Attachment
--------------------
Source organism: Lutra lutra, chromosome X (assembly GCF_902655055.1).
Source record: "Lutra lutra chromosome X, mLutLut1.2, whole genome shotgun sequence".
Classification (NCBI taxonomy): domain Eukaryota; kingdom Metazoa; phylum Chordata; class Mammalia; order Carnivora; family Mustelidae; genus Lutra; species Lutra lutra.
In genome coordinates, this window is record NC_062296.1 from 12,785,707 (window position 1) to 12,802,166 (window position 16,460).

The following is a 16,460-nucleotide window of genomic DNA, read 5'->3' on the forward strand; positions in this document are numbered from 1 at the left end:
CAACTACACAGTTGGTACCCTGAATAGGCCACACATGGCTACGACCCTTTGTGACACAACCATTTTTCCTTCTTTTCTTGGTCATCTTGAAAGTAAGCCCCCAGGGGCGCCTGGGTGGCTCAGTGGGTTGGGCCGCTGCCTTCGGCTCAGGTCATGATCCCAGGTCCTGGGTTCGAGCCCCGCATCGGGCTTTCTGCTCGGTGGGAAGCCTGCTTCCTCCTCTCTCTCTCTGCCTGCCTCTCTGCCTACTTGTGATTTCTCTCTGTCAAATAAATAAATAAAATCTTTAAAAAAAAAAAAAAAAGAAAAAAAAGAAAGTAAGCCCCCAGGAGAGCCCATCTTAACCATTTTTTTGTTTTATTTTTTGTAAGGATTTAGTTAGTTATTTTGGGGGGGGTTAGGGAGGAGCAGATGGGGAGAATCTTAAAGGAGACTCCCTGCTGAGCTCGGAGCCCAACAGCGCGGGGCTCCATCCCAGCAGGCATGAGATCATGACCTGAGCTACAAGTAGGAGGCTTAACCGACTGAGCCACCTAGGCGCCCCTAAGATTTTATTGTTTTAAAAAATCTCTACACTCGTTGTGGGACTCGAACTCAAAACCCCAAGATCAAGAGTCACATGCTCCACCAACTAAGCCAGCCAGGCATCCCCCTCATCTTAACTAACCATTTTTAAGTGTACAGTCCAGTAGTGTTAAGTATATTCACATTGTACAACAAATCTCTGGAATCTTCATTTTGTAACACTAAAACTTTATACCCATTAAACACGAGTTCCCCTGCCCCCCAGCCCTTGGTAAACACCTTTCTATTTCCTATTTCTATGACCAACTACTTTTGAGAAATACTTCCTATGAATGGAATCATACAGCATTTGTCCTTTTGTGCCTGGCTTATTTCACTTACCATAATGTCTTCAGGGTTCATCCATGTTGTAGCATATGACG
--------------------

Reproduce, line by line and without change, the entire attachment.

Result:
Source organism: Lutra lutra, chromosome X (assembly GCF_902655055.1).
Source record: "Lutra lutra chromosome X, mLutLut1.2, whole genome shotgun sequence".
Classification (NCBI taxonomy): domain Eukaryota; kingdom Metazoa; phylum Chordata; class Mammalia; order Carnivora; family Mustelidae; genus Lutra; species Lutra lutra.
In genome coordinates, this window is record NC_062296.1 from 12,785,707 (window position 1) to 12,802,166 (window position 16,460).

The following is a 16,460-nucleotide window of genomic DNA, read 5'->3' on the forward strand; positions in this document are numbered from 1 at the left end:
CAACTACACAGTTGGTACCCTGAATAGGCCACACATGGCTACGACCCTTTGTGACACAACCATTTTTCCTTCTTTTCTTGGTCATCTTGAAAGTAAGCCCCCAGGGGCGCCTGGGTGGCTCAGTGGGTTGGGCCGCTGCCTTCGGCTCAGGTCATGATCCCAGGTCCTGGGTTCGAGCCCCGCATCGGGCTTTCTGCTCGGTGGGAAGCCTGCTTCCTCCTCTCTCTCTCTGCCTGCCTCTCTGCCTACTTGTGATTTCTCTCTGTCAAATAAATAAATAAAATCTTTAAAAAAAAAAAAAAAAGAAAAAAAAGAAAGTAAGCCCCCAGGAGAGCCCATCTTAACCATTTTTTTGTTTTATTTTTTGTAAGGATTTAGTTAGTTATTTTGGGGGGGGTTAGGGAGGAGCAGATGGGGAGAATCTTAAAGGAGACTCCCTGCTGAGCTCGGAGCCCAACAGCGCGGGGCTCCATCCCAGCAGGCATGAGATCATGACCTGAGCTACAAGTAGGAGGCTTAACCGACTGAGCCACCTAGGCGCCCCTAAGATTTTATTGTTTTAAAAAATCTCTACACTCGTTGTGGGACTCGAACTCAAAACCCCAAGATCAAGAGTCACATGCTCCACCAACTAAGCCAGCCAGGCATCCCCCTCATCTTAACTAACCATTTTTAAGTGTACAGTCCAGTAGTGTTAAGTATATTCACATTGTACAACAAATCTCTGGAATCTTCATTTTGTAACACTAAAACTTTATACCCATTAAACACGAGTTCCCCTGCCCCCCAGCCCTTGGTAAACACCTTTCTATTTCCTATTTCTATGACCAACTACTTTTGAGAAATACTTCCTATGAATGGAATCATACAGCATTTGTCCTTTTGTGCCTGGCTTATTTCACTTACCATAATGTCTTCAGGGTTCATCCATGTTGTAGCATATGACG